Lentil dicot with a self-pollinated and indeterminate growth pattern

Lentil (Lens culinaris Medik) is a short,shallowly rooted dicot with a self-pollinated and indeterminate growth pattern(Al Thahabi et al.

, 1994). This crop is often slow to emerge after seeding and coupled with theshort stature and slow early season vigor is a poor competitor against weeds (Ermanet al., 2008).   As an indeterminate cropmeaning the lentil will continue to grow until unfavorable growing conditionsstress the crop into senescence, lentil varieties in Saskatchewan tend to growto a height of approximately 30 to 45 cm (Slinkardand Vandenberg, 2014).

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  Lentil have hypogeal germination which canhelp protect the plants in the ground before emergence in the case of freezingtemperatures (Muehlbauer et al., 1985). Temperature seeding date, andprecipitation can greatly affect the days until maturity of lentil (Saxena,2009). New nodes are produced every three to five days after germination withthe first true leaf beginning at the third node (McVicar et al., 2017). Floweringbegins around the 11-13 node stage, depending on the environmental conditions (Slinkard and Vandenberg, 2014). Lentil classification is based on severalfactors including: seed size, seed coat and cotyledon colour and can exhibitgreat variation among cultivars (McNeil et al. 2007; Sandhu et al.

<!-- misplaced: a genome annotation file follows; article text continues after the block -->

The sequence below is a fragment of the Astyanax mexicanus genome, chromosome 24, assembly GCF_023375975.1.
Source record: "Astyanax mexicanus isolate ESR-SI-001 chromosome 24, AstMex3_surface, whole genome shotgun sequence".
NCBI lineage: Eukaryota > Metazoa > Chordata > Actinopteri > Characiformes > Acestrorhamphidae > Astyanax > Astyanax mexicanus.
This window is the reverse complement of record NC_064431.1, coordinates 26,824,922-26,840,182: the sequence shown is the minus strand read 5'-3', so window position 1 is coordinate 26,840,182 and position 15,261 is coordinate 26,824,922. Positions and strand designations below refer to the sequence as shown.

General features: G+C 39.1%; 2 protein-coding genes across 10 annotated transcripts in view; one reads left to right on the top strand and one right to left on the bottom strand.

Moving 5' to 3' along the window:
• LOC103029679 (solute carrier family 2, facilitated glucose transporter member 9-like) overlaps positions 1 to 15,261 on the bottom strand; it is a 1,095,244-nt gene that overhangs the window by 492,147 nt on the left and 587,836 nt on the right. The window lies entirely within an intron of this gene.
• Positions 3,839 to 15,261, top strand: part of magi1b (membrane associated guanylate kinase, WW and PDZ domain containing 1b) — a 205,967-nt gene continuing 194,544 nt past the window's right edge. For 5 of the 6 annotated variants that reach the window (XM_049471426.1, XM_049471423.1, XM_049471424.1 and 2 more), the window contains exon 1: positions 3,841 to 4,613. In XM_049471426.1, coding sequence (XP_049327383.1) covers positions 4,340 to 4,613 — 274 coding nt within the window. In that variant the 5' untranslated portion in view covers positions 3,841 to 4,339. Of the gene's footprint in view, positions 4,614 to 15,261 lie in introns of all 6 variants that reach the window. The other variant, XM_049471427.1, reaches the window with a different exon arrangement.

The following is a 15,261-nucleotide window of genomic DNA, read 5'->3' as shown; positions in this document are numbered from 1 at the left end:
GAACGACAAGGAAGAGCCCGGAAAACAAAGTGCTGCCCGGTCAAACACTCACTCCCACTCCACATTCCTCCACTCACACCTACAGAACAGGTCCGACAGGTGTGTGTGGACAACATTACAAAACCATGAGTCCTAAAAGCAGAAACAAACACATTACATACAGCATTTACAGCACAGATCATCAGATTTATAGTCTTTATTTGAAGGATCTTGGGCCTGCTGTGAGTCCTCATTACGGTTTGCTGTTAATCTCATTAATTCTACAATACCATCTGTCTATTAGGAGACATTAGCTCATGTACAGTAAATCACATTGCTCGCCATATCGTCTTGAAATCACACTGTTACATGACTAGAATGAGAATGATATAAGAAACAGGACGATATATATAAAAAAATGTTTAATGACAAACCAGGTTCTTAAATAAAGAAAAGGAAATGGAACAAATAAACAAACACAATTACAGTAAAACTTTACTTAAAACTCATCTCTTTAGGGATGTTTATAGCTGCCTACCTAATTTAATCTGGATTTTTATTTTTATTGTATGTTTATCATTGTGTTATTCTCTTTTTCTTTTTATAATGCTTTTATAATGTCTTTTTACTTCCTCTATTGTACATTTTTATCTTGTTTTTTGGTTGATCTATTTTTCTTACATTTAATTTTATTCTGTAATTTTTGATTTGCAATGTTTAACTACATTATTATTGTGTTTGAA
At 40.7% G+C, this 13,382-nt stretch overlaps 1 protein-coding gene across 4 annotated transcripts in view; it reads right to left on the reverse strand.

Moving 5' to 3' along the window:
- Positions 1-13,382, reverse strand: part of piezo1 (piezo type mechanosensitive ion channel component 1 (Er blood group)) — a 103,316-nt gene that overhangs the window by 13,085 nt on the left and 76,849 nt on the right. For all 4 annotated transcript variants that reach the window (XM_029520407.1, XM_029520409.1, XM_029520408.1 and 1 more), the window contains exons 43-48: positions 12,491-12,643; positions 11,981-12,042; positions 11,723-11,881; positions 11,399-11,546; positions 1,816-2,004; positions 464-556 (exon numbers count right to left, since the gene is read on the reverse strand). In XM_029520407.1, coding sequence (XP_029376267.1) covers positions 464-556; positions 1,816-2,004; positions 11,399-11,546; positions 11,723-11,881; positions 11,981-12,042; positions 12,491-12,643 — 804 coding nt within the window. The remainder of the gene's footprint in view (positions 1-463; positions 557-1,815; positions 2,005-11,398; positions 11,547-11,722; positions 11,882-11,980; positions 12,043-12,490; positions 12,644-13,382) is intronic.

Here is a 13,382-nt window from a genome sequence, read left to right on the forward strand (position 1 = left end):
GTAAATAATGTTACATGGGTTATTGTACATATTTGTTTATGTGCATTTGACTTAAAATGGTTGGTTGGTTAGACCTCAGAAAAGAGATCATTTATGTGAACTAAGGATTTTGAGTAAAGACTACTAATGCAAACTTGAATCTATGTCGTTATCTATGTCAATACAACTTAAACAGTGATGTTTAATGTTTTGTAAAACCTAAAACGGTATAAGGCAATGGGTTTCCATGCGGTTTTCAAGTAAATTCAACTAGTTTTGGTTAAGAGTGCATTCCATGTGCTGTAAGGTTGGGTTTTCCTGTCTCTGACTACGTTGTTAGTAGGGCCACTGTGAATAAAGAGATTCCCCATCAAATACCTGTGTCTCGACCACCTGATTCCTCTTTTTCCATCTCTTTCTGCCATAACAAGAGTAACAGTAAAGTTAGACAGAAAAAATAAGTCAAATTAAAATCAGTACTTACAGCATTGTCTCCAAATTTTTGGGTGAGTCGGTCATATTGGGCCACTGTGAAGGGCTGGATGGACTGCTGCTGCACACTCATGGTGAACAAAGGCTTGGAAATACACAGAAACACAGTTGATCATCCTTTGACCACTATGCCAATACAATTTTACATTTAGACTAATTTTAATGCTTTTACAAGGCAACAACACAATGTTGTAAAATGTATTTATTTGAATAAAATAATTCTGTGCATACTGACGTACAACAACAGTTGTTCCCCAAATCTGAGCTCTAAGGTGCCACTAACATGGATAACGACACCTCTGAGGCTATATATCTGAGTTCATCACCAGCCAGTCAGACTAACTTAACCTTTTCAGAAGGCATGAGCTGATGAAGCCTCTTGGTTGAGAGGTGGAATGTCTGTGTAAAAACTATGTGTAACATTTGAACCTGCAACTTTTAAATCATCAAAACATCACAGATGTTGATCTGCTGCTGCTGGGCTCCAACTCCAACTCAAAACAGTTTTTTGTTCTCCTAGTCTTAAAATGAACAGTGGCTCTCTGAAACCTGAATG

, 2007). Lentil is normally distinguishedbetween two class types: large seeded (macrosperma)Chilean lentil and small to seeded (microsperma)Persian, with theformer having a thousand-seed weight of greater than 60 grams and the laterwith a thousand seed-weight of less than 40 grams (Alberta Pulse Growers, 2017;Muehlbauer etal., 2009; Saskatchewan Ministry ofAgriculture, 2010). Furthermore, lentil is also classified byseed coat colour with varieties either being of the red or green class lentil(Ghosh et al.

, 2007; Saxena, 2009; Saskatchewan Ministry of Agriculture, 2010).Within Western Canada,lentil is grown within a crop rotation to improve economic returns toproducers, minimize the nitrogen fertilizer requirements, diversify and increasecrop rotations (McVicar et al., 2017).

 Globally, Canada is the leading producer of lentils production(Bekkering, 2015), with India importing much of Saskatchewan’s lentil exports(over 1,000,000 tonnes) as it is the world’s largest consumer (Government ofSaskatchewan, 2015).